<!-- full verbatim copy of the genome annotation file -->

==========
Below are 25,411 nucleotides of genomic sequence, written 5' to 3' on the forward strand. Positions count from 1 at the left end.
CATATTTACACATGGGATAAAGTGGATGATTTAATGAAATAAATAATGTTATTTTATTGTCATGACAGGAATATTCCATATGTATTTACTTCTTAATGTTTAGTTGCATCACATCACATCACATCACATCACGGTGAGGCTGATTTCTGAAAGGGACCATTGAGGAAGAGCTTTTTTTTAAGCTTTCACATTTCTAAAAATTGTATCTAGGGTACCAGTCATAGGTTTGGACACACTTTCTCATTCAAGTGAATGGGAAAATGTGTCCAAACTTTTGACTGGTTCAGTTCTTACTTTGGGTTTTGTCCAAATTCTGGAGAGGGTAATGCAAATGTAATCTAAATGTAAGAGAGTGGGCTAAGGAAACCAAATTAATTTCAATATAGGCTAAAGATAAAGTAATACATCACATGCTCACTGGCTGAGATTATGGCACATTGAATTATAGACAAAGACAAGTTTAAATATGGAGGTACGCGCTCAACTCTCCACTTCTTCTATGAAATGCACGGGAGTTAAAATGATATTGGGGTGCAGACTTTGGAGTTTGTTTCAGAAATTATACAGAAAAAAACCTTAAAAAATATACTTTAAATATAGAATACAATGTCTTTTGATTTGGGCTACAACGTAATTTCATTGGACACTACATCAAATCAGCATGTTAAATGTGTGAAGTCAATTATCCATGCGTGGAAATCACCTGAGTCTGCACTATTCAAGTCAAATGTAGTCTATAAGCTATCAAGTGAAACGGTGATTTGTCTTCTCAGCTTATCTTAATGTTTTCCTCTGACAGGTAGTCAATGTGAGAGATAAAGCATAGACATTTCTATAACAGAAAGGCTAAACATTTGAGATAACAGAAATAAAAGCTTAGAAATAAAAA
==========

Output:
Below are 25,411 nucleotides of genomic sequence, written 5' to 3' on the forward strand. Positions count from 1 at the left end.
CATATTTACACATGGGATAAAGTGGATGATTTAATGAAATAAATAATGTTATTTTATTGTCATGACAGGAATATTCCATATGTATTTACTTCTTAATGTTTAGTTGCATCACATCACATCACATCACATCACGGTGAGGCTGATTTCTGAAAGGGACCATTGAGGAAGAGCTTTTTTTTAAGCTTTCACATTTCTAAAAATTGTATCTAGGGTACCAGTCATAGGTTTGGACACACTTTCTCATTCAAGTGAATGGGAAAATGTGTCCAAACTTTTGACTGGTTCAGTTCTTACTTTGGGTTTTGTCCAAATTCTGGAGAGGGTAATGCAAATGTAATCTAAATGTAAGAGAGTGGGCTAAGGAAACCAAATTAATTTCAATATAGGCTAAAGATAAAGTAATACATCACATGCTCACTGGCTGAGATTATGGCACATTGAATTATAGACAAAGACAAGTTTAAATATGGAGGTACGCGCTCAACTCTCCACTTCTTCTATGAAATGCACGGGAGTTAAAATGATATTGGGGTGCAGACTTTGGAGTTTGTTTCAGAAATTATACAGAAAAAAACCTTAAAAAATATACTTTAAATATAGAATACAATGTCTTTTGATTTGGGCTACAACGTAATTTCATTGGACACTACATCAAATCAGCATGTTAAATGTGTGAAGTCAATTATCCATGCGTGGAAATCACCTGAGTCTGCACTATTCAAGTCAAATGTAGTCTATAAGCTATCAAGTGAAACGGTGATTTGTCTTCTCAGCTTATCTTAATGTTTTCCTCTGACAGGTAGTCAATGTGAGAGATAAAGCATAGACATTTCTATAACAGAAAGGCTAAACATTTGAGATAACAGAAATAAAAGCTTAGAAATAAAAA